Creating Advanced Entrypoints for ContainersPublished on 05 Dec 2019
Tags #Docker #Container #Kubernetes
There has been much confusion around the container entrypoint and parameters. This post will shed some light on this topic and present an script to serve as an flexible entrypoint.
Dockerfile can contain
COMMAND to specify the start behaviour of a container. The relation between the two con be described by a few basic rules:
COMMAND, the contained command(s) will be executed when the container starts
ENTRYPOINT, the contained command(s) will be executed when the container starts
ENTRYPOINTas well as
COMMAND, the commands contained in
ENTRYPOINTwill be executed with the command contained in
Note that these rule are valid even when
COMMAND contain multiple commands.
It is possible to override
ENTRYPOINT by specifying the
COMMAND is overridden by specifying parameters to the
docker command line:
docker run myimage these are parameters
Shell versus Exec format
ENTRYPOINT as well as
COMMAND can be expressed in one of two formats:
- In shell format the commands are specified as simple strings:
ENTRYPOINT /entrypoint.sh COMMAND these are parameters
The commands are prefixed with the contents of the
SHELL commands which defaults to
- In exec format the commands are expressed as an JSON array:
ENTRYPOINT [ "/entrypoint.sh" ] COMMAND [ "these", "are", "parameters" ]
In this case, the
SHELL command is ignored and the commands are executed as is.
Writing an advanced entrypoint
It is always a good idea to support different ways to run a container. The default behaviour should be configured to match the primary use case. For example, if the container image is meant to run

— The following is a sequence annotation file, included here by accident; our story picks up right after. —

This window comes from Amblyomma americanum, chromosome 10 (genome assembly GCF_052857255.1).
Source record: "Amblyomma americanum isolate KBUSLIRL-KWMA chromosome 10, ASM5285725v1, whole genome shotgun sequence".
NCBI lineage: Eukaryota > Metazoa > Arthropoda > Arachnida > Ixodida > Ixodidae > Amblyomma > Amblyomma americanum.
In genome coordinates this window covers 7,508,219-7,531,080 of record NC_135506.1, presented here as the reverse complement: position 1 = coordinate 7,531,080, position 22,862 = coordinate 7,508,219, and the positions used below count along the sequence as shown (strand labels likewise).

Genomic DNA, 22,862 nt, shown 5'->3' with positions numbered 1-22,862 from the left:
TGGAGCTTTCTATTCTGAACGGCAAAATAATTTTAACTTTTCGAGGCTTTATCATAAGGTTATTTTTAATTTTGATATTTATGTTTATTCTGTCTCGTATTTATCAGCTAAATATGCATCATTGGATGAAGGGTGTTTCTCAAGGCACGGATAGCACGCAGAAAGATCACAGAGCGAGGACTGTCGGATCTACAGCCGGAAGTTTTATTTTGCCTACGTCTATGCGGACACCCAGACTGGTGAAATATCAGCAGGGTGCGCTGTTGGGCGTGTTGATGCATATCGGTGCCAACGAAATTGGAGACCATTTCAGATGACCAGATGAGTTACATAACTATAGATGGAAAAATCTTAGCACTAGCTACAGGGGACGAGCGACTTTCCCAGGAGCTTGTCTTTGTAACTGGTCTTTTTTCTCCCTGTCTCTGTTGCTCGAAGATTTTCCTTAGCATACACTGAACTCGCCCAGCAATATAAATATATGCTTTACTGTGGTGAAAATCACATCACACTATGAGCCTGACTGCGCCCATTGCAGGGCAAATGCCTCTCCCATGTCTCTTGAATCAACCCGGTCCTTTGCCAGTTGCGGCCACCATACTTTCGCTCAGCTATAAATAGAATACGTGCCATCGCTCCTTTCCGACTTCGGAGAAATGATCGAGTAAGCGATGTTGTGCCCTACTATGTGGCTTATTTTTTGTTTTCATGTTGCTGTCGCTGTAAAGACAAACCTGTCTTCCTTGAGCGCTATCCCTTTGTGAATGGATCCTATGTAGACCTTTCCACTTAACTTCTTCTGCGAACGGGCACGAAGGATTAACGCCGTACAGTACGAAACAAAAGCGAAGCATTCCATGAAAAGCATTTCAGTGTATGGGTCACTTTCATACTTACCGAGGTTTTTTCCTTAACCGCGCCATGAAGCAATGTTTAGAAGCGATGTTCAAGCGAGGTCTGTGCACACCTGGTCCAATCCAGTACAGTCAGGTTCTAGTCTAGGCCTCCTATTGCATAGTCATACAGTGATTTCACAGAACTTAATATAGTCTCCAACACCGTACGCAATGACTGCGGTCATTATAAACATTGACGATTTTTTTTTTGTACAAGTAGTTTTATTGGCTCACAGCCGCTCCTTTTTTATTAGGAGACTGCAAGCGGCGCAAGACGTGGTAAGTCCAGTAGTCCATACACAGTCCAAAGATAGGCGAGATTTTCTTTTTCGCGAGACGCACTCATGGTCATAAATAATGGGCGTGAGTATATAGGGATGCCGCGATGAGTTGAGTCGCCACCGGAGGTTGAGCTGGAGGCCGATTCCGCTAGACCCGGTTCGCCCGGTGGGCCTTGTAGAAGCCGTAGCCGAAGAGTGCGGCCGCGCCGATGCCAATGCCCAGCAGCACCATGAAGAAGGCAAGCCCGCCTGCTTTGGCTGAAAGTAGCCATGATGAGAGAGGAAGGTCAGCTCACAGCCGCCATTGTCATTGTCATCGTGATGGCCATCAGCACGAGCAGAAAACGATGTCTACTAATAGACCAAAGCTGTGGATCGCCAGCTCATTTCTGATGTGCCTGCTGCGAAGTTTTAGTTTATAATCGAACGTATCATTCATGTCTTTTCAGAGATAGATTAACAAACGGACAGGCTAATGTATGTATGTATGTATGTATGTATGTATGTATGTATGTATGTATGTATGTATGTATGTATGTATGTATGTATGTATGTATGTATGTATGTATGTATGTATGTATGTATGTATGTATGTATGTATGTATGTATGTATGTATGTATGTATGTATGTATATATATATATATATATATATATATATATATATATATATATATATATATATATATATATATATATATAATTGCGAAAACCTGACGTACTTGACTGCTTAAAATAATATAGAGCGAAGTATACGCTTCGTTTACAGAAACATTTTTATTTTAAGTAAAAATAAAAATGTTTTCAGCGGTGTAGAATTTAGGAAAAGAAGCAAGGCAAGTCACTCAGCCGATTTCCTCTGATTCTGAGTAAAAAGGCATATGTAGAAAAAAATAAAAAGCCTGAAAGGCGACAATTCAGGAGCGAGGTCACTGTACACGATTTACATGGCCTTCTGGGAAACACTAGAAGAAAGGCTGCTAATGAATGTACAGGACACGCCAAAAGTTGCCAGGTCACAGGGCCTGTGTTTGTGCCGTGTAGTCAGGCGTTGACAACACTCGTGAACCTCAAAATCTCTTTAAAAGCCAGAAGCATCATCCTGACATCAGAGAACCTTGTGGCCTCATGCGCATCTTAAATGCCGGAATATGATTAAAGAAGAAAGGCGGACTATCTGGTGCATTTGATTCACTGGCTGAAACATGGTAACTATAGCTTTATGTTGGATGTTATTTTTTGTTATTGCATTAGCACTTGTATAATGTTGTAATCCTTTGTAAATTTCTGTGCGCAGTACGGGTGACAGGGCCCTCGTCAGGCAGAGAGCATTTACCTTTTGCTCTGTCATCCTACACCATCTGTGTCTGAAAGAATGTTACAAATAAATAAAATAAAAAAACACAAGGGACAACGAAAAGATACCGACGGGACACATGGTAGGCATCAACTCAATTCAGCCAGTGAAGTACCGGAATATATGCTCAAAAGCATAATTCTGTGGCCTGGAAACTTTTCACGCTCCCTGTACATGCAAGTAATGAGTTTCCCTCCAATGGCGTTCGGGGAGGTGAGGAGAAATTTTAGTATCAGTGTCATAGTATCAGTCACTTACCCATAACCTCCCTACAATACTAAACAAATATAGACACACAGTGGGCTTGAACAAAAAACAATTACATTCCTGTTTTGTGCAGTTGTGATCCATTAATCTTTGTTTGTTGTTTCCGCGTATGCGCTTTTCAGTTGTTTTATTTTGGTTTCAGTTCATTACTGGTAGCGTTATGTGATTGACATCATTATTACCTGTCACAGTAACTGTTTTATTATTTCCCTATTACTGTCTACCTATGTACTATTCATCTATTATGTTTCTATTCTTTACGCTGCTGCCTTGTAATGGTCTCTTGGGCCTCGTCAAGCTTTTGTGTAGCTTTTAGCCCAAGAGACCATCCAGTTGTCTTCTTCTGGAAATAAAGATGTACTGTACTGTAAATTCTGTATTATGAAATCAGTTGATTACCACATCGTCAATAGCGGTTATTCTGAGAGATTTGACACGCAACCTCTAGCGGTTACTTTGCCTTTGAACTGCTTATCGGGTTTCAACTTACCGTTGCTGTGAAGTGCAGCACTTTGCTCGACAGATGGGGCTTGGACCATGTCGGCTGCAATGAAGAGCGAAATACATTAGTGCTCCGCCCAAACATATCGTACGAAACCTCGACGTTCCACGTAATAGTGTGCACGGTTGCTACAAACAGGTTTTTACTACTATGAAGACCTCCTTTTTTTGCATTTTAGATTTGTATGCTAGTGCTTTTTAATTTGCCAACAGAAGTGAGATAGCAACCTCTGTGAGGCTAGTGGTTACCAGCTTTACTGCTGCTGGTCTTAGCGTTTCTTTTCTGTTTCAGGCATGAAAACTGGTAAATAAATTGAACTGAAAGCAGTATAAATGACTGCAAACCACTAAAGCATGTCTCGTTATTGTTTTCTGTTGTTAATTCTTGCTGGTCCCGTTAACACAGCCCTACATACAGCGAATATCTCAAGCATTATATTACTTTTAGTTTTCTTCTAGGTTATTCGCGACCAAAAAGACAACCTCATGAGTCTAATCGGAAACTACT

nginx, it should be started by default.
Nevertheless, it is often necessary to analyze the behaviour of a container image without building a separate image. An entrypoint can be tailored to start an interactive shell or execute arbitrary commands.
The following entrypoint (
/entrypoint.sh) is making heavy use of the variable
$@ which contains all the parameters passed to the script.
$1 denotes the first entry of
$@. The contents of
$@ are updated by the command
set --. At the end the updated parameters are used to execute the contained commands to replace the current process (
#!/bin/bash set -o errexit case "$1" in sh|bash) set -- "$@" ;; *) set -- nginx "$@" ;; esac exec "$@"
Dockerfile embeds the above entrypoint and specifies the default parameters to execute
nginx in the foreground.
FROM nginx:alpine COPY entrypoint.sh / ENTRYPOINT [ "/entrypoint.sh" ] CMD [ "-g", "daemon off;" ]
After building the above image, it can be used in the folllowing way:
nginxto launch with default behaviour:
docker run -d myimage
- Run an interactive shell:
docker run -it myimage sh
- Run a command in the container:
docker run -it myimage sh -c pwd
nginxversion and test configuration:
docker run myimage -vt
Based on this concept, container entrypoints can define more complex startup behaviour.